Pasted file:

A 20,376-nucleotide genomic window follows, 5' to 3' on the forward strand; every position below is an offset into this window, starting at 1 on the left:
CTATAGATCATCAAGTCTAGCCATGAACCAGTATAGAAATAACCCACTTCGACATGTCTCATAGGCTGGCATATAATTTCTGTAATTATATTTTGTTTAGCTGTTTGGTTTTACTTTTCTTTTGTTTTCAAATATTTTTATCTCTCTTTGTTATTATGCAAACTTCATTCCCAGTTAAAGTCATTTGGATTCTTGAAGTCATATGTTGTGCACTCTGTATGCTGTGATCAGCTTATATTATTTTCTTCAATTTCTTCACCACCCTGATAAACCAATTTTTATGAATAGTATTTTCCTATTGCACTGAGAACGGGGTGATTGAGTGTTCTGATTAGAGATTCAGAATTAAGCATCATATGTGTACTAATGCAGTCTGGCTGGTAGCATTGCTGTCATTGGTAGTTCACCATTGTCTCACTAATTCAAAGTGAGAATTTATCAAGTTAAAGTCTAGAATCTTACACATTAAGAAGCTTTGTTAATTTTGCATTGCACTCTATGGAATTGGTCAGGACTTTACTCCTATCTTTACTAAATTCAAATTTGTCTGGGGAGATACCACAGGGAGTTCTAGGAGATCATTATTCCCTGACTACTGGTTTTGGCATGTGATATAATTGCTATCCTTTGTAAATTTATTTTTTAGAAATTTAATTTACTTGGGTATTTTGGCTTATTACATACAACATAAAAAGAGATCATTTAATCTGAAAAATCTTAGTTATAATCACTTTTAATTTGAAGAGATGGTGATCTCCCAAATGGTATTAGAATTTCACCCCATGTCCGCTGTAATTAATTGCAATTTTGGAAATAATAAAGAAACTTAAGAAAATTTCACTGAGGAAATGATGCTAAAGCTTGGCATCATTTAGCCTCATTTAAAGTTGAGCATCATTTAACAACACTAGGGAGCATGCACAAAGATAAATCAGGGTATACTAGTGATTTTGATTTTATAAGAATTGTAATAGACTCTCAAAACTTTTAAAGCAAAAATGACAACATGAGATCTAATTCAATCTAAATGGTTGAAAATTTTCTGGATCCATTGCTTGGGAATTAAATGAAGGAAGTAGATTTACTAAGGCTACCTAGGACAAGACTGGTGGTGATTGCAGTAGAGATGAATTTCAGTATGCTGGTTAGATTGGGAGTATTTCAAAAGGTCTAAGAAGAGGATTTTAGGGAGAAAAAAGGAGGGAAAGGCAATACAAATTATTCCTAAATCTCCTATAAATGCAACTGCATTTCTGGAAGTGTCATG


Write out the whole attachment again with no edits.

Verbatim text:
A 20,376-nucleotide genomic window follows, 5' to 3' on the forward strand; every position below is an offset into this window, starting at 1 on the left:
CTATAGATCATCAAGTCTAGCCATGAACCAGTATAGAAATAACCCACTTCGACATGTCTCATAGGCTGGCATATAATTTCTGTAATTATATTTTGTTTAGCTGTTTGGTTTTACTTTTCTTTTGTTTTCAAATATTTTTATCTCTCTTTGTTATTATGCAAACTTCATTCCCAGTTAAAGTCATTTGGATTCTTGAAGTCATATGTTGTGCACTCTGTATGCTGTGATCAGCTTATATTATTTTCTTCAATTTCTTCACCACCCTGATAAACCAATTTTTATGAATAGTATTTTCCTATTGCACTGAGAACGGGGTGATTGAGTGTTCTGATTAGAGATTCAGAATTAAGCATCATATGTGTACTAATGCAGTCTGGCTGGTAGCATTGCTGTCATTGGTAGTTCACCATTGTCTCACTAATTCAAAGTGAGAATTTATCAAGTTAAAGTCTAGAATCTTACACATTAAGAAGCTTTGTTAATTTTGCATTGCACTCTATGGAATTGGTCAGGACTTTACTCCTATCTTTACTAAATTCAAATTTGTCTGGGGAGATACCACAGGGAGTTCTAGGAGATCATTATTCCCTGACTACTGGTTTTGGCATGTGATATAATTGCTATCCTTTGTAAATTTATTTTTTAGAAATTTAATTTACTTGGGTATTTTGGCTTATTACATACAACATAAAAAGAGATCATTTAATCTGAAAAATCTTAGTTATAATCACTTTTAATTTGAAGAGATGGTGATCTCCCAAATGGTATTAGAATTTCACCCCATGTCCGCTGTAATTAATTGCAATTTTGGAAATAATAAAGAAACTTAAGAAAATTTCACTGAGGAAATGATGCTAAAGCTTGGCATCATTTAGCCTCATTTAAAGTTGAGCATCATTTAACAACACTAGGGAGCATGCACAAAGATAAATCAGGGTATACTAGTGATTTTGATTTTATAAGAATTGTAATAGACTCTCAAAACTTTTAAAGCAAAAATGACAACATGAGATCTAATTCAATCTAAATGGTTGAAAATTTTCTGGATCCATTGCTTGGGAATTAAATGAAGGAAGTAGATTTACTAAGGCTACCTAGGACAAGACTGGTGGTGATTGCAGTAGAGATGAATTTCAGTATGCTGGTTAGATTGGGAGTATTTCAAAAGGTCTAAGAAGAGGATTTTAGGGAGAAAAAAGGAGGGAAAGGCAATACAAATTATTCCTAAATCTCCTATAAATGCAACTGCATTTCTGGAAGTGTCATG